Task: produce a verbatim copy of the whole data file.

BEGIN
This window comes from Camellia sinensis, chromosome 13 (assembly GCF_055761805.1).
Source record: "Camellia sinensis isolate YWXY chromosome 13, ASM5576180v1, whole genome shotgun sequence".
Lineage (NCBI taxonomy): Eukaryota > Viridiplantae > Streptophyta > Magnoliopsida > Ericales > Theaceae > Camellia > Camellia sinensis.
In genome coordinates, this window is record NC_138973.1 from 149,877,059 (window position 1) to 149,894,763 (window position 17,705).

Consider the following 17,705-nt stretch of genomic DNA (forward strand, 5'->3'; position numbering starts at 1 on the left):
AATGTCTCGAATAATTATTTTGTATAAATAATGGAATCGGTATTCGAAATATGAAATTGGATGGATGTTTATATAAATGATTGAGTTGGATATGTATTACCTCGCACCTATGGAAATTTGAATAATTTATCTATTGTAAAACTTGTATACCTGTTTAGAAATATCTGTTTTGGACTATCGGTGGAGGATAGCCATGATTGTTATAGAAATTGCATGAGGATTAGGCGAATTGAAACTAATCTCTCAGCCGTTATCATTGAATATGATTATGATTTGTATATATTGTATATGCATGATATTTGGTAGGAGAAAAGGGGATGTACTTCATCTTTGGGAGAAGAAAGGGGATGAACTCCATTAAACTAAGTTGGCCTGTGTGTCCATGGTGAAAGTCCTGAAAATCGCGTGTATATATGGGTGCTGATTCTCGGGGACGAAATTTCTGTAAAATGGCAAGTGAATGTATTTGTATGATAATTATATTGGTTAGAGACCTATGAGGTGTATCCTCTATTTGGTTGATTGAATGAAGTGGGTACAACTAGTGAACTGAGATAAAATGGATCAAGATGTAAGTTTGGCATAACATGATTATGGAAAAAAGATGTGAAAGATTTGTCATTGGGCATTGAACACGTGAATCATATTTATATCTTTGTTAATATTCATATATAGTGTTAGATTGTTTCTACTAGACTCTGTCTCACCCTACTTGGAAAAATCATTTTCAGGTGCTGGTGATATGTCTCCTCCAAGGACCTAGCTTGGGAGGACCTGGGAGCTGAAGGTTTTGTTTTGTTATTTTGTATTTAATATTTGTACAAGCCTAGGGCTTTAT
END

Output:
This window comes from Camellia sinensis, chromosome 13 (assembly GCF_055761805.1).
Source record: "Camellia sinensis isolate YWXY chromosome 13, ASM5576180v1, whole genome shotgun sequence".
Lineage (NCBI taxonomy): Eukaryota > Viridiplantae > Streptophyta > Magnoliopsida > Ericales > Theaceae > Camellia > Camellia sinensis.
In genome coordinates, this window is record NC_138973.1 from 149,877,059 (window position 1) to 149,894,763 (window position 17,705).

Consider the following 17,705-nt stretch of genomic DNA (forward strand, 5'->3'; position numbering starts at 1 on the left):
AATGTCTCGAATAATTATTTTGTATAAATAATGGAATCGGTATTCGAAATATGAAATTGGATGGATGTTTATATAAATGATTGAGTTGGATATGTATTACCTCGCACCTATGGAAATTTGAATAATTTATCTATTGTAAAACTTGTATACCTGTTTAGAAATATCTGTTTTGGACTATCGGTGGAGGATAGCCATGATTGTTATAGAAATTGCATGAGGATTAGGCGAATTGAAACTAATCTCTCAGCCGTTATCATTGAATATGATTATGATTTGTATATATTGTATATGCATGATATTTGGTAGGAGAAAAGGGGATGTACTTCATCTTTGGGAGAAGAAAGGGGATGAACTCCATTAAACTAAGTTGGCCTGTGTGTCCATGGTGAAAGTCCTGAAAATCGCGTGTATATATGGGTGCTGATTCTCGGGGACGAAATTTCTGTAAAATGGCAAGTGAATGTATTTGTATGATAATTATATTGGTTAGAGACCTATGAGGTGTATCCTCTATTTGGTTGATTGAATGAAGTGGGTACAACTAGTGAACTGAGATAAAATGGATCAAGATGTAAGTTTGGCATAACATGATTATGGAAAAAAGATGTGAAAGATTTGTCATTGGGCATTGAACACGTGAATCATATTTATATCTTTGTTAATATTCATATATAGTGTTAGATTGTTTCTACTAGACTCTGTCTCACCCTACTTGGAAAAATCATTTTCAGGTGCTGGTGATATGTCTCCTCCAAGGACCTAGCTTGGGAGGACCTGGGAGCTGAAGGTTTTGTTTTGTTATTTTGTATTTAATATTTGTACAAGCCTAGGGCTTTAT